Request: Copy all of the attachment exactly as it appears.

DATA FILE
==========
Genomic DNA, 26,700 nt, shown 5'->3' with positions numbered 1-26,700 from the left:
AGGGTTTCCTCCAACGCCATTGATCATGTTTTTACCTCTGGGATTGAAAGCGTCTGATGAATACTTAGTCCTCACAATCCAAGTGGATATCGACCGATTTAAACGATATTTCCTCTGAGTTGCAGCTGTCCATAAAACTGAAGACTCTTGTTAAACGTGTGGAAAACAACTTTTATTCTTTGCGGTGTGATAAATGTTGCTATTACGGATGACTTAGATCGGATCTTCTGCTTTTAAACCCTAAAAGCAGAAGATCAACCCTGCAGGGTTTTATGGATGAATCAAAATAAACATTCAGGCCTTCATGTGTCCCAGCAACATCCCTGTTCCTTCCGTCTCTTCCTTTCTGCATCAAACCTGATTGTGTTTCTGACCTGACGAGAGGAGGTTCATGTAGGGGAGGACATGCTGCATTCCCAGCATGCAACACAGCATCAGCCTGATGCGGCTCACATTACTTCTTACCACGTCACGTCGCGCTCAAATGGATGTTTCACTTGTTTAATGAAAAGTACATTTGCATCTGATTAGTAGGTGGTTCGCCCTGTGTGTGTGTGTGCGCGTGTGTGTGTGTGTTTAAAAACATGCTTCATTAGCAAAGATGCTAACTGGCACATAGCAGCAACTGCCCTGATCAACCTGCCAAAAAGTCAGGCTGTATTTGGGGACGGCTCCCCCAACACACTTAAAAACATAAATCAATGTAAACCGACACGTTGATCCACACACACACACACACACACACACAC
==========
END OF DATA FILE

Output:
Genomic DNA, 26,700 nt, shown 5'->3' with positions numbered 1-26,700 from the left:
AGGGTTTCCTCCAACGCCATTGATCATGTTTTTACCTCTGGGATTGAAAGCGTCTGATGAATACTTAGTCCTCACAATCCAAGTGGATATCGACCGATTTAAACGATATTTCCTCTGAGTTGCAGCTGTCCATAAAACTGAAGACTCTTGTTAAACGTGTGGAAAACAACTTTTATTCTTTGCGGTGTGATAAATGTTGCTATTACGGATGACTTAGATCGGATCTTCTGCTTTTAAACCCTAAAAGCAGAAGATCAACCCTGCAGGGTTTTATGGATGAATCAAAATAAACATTCAGGCCTTCATGTGTCCCAGCAACATCCCTGTTCCTTCCGTCTCTTCCTTTCTGCATCAAACCTGATTGTGTTTCTGACCTGACGAGAGGAGGTTCATGTAGGGGAGGACATGCTGCATTCCCAGCATGCAACACAGCATCAGCCTGATGCGGCTCACATTACTTCTTACCACGTCACGTCGCGCTCAAATGGATGTTTCACTTGTTTAATGAAAAGTACATTTGCATCTGATTAGTAGGTGGTTCGCCCTGTGTGTGTGTGTGCGCGTGTGTGTGTGTGTTTAAAAACATGCTTCATTAGCAAAGATGCTAACTGGCACATAGCAGCAACTGCCCTGATCAACCTGCCAAAAAGTCAGGCTGTATTTGGGGACGGCTCCCCCAACACACTTAAAAACATAAATCAATGTAAACCGACACGTTGATCCACACACACACACACACACACACACAC